The European Committee of the Regions has today reacted to the European Commission’s proposals for responding to the major changes to the European transport system through the adoption of two opinions at the Commission for Territorial Cohesion Policy and EU Budget (COTER). Ivan Žagar (SI/EPP), Mayor of the Municipality of Slovenska Bistrica, presented his text on promoting seamless mobility solutions and Spyros Spyridon (GR/EPP), Municipal Councillor of Poros, discussed the labour aspects of road transport. Both rapporteurs welcomed the long-term plan to deliver clean, socially fair and competitive mobility to all Europeans whilst highlighting that measures must be taken to ensure that citizens and business does not suffer as a result of these proposals.

Promoting seamless mobility
Looking specifically at road tolls, Mayor Ivan Žagar believes they should be seen as a tool for achieving development goals: “Local and regional authorities are responsible for shaping and implementing regional and urban transport policy and for ensuring public passenger transportation in their area. However, decision-making at local level is closely tied in with the framework laid down by national and European policies” he said. The rapporteur would also like more explicit connections to be made between revenues from toll systems and support for peripheral regions and regions, which are far away from the European networks. “Member States should be required to ensure funding for the development of a local and regional transport network, to the value of at least 15% of revenue generated by congestion charges” he proposes. Lastly, the rapporteur welcomes the shift to tolls based on distance travelled, but warns that the calculation of the tolls should take the differences between regions in terms of traffic density into account as well as the distance between business and residential centres.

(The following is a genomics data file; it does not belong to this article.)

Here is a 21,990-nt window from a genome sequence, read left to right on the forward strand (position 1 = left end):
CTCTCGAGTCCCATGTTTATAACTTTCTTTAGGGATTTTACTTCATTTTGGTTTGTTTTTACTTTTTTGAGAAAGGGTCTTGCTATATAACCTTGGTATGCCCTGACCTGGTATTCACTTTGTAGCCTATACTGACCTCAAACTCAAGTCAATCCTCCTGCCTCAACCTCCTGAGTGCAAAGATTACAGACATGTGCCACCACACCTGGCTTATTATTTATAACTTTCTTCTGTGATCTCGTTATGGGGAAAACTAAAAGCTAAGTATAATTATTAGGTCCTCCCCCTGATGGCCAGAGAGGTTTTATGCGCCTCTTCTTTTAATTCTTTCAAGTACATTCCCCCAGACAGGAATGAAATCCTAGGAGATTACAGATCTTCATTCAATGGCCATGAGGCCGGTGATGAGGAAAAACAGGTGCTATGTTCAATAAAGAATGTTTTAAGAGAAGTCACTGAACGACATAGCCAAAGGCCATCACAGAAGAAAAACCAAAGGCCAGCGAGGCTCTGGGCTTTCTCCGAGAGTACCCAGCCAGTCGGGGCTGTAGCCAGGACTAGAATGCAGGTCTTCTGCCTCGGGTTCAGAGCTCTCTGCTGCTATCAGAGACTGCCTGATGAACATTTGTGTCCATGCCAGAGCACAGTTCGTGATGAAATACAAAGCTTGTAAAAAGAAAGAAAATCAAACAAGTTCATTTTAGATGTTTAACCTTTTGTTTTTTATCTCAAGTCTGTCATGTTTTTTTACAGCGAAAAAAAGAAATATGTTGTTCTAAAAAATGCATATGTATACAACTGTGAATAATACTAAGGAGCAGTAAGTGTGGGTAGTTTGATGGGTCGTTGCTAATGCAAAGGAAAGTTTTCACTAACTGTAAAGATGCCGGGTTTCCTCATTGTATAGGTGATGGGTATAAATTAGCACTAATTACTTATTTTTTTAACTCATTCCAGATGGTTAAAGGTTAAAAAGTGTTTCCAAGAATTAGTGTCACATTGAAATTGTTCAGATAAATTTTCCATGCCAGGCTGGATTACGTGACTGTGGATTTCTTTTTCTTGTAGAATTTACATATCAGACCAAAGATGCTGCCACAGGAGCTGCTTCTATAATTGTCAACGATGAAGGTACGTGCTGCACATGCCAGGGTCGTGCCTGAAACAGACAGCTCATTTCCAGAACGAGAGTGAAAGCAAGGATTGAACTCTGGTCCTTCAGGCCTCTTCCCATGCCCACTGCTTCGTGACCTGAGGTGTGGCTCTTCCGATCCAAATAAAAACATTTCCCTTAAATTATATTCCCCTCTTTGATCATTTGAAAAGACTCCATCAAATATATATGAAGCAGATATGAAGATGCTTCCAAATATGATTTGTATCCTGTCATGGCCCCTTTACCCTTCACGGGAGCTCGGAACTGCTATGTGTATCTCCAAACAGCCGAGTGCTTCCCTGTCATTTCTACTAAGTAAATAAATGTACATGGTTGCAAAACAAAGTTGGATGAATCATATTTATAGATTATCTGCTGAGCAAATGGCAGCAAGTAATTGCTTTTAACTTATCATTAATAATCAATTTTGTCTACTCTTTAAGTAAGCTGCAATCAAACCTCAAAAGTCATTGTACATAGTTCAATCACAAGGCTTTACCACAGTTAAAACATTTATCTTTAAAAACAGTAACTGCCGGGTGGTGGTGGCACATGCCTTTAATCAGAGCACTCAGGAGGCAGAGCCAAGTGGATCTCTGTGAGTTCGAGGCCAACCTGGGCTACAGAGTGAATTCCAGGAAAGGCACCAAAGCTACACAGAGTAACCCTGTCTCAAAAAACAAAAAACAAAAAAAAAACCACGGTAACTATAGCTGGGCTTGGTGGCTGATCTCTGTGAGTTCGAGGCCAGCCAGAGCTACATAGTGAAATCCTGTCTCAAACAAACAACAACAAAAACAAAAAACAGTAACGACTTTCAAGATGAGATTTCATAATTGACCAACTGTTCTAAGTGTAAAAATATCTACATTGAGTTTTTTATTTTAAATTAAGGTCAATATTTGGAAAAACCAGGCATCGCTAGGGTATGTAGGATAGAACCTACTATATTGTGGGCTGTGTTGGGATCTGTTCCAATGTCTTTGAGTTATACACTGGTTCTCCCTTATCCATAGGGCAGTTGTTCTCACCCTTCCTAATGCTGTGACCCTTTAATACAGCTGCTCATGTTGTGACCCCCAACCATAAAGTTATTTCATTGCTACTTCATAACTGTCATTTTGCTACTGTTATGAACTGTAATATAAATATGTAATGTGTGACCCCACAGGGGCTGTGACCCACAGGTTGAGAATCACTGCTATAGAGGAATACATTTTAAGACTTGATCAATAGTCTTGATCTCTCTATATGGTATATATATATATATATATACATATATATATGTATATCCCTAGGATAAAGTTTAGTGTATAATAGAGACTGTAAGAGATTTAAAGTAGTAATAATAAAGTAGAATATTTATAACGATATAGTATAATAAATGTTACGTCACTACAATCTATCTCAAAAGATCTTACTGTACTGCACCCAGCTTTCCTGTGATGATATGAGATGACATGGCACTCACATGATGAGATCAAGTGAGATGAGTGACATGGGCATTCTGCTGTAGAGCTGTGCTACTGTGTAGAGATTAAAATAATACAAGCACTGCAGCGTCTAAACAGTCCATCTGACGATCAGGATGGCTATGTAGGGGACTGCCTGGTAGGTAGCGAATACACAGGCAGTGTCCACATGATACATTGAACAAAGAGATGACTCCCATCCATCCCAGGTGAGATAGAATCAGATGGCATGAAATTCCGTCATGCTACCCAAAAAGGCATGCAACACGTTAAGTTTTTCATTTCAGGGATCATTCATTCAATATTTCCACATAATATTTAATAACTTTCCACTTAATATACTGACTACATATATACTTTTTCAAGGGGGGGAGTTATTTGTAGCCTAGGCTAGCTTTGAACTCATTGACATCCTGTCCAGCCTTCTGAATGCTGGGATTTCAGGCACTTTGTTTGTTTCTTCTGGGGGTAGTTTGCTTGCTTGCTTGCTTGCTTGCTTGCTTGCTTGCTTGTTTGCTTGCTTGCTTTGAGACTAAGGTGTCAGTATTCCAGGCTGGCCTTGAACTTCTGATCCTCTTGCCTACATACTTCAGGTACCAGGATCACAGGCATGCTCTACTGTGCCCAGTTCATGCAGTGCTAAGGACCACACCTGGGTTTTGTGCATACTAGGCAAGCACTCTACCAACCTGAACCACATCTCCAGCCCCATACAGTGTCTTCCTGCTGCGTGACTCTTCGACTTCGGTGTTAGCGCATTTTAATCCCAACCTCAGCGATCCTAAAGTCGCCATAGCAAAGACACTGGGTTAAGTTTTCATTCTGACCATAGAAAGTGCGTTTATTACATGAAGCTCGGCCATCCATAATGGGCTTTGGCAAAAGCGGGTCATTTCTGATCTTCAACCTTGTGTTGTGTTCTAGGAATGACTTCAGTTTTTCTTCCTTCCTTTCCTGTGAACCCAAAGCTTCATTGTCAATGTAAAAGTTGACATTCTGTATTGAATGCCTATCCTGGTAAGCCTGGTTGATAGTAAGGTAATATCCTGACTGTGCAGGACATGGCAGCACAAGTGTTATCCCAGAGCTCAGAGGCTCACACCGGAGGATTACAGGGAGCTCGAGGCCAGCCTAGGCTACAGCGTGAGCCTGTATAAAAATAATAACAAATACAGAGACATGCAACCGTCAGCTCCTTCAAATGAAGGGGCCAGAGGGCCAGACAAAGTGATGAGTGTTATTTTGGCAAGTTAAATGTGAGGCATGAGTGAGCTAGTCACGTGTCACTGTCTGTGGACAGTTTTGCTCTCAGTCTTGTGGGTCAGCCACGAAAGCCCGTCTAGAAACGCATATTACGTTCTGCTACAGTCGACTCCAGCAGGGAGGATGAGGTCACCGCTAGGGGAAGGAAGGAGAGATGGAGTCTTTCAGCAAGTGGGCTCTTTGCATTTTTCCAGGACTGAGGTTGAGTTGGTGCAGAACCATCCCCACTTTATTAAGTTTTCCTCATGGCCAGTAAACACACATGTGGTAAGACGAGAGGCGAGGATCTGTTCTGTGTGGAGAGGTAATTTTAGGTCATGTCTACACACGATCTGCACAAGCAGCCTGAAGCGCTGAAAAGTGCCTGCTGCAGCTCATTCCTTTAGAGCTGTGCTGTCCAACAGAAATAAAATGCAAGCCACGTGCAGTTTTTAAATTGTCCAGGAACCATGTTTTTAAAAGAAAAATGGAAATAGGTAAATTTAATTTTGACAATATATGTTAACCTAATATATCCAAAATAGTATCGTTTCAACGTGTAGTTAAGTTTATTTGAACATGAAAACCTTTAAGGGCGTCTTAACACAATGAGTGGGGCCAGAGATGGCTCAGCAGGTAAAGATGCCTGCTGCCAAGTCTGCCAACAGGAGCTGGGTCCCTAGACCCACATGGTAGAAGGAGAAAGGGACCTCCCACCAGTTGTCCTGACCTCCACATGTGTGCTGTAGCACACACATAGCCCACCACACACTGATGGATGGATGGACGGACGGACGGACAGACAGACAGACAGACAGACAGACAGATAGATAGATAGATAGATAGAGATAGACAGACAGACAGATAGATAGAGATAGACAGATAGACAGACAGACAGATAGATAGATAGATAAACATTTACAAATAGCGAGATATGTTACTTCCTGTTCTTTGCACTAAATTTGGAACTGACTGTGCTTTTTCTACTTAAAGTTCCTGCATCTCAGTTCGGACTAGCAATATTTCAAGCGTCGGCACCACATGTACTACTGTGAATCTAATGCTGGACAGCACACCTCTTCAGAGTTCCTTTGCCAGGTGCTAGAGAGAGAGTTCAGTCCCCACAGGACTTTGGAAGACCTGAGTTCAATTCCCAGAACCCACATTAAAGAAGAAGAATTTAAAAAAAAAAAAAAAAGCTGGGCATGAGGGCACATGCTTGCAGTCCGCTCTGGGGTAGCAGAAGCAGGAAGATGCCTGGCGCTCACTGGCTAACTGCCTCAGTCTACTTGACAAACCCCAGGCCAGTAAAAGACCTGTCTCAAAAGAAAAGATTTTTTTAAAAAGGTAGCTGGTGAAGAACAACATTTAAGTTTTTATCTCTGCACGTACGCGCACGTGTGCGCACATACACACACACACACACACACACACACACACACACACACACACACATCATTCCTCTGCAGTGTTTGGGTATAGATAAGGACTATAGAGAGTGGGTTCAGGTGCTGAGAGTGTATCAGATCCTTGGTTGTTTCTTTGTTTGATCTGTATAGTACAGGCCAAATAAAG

The labour aspects of road transport
Councillor Spyros Spyridon pointed out that the main problems in the transport field stem from the absence of a sufficient level of social cohesion between regions. He notes specifically that there are wide disparities in terms of working conditions, wages and labour legislation, which can result in distortion of competition and compromise road safety. “This problem is particularly acute in cross-border regions, where there are significant differences in living standards on either side of the border” he stressed. The variety of rules on the movement of heavy goods vehicles in different Member States draws the rapporteur to propose the introduction of common guidelines, in close cooperation with local authorities. “We need Member States to implement the proposed legislation systematically and without exceptions. In doing so, the EU would be able to deepen the internal market and promote jobs, growth, development and investment, boosting the competitiveness of the EU and its regions” he concluded. In order to simplify the procedure for posted drivers, the rapporteur suggests considering a weighted daily allowance as a possible solution “this would be paid to drivers in accordance with the country providing the transport work combined with the country of origin” Councillor Spyridon suggests, noting that it could be calculated on the basis of per capita GDP.

Both opinions will go for adoption at the January 2018 Plenary Session of the CoR.

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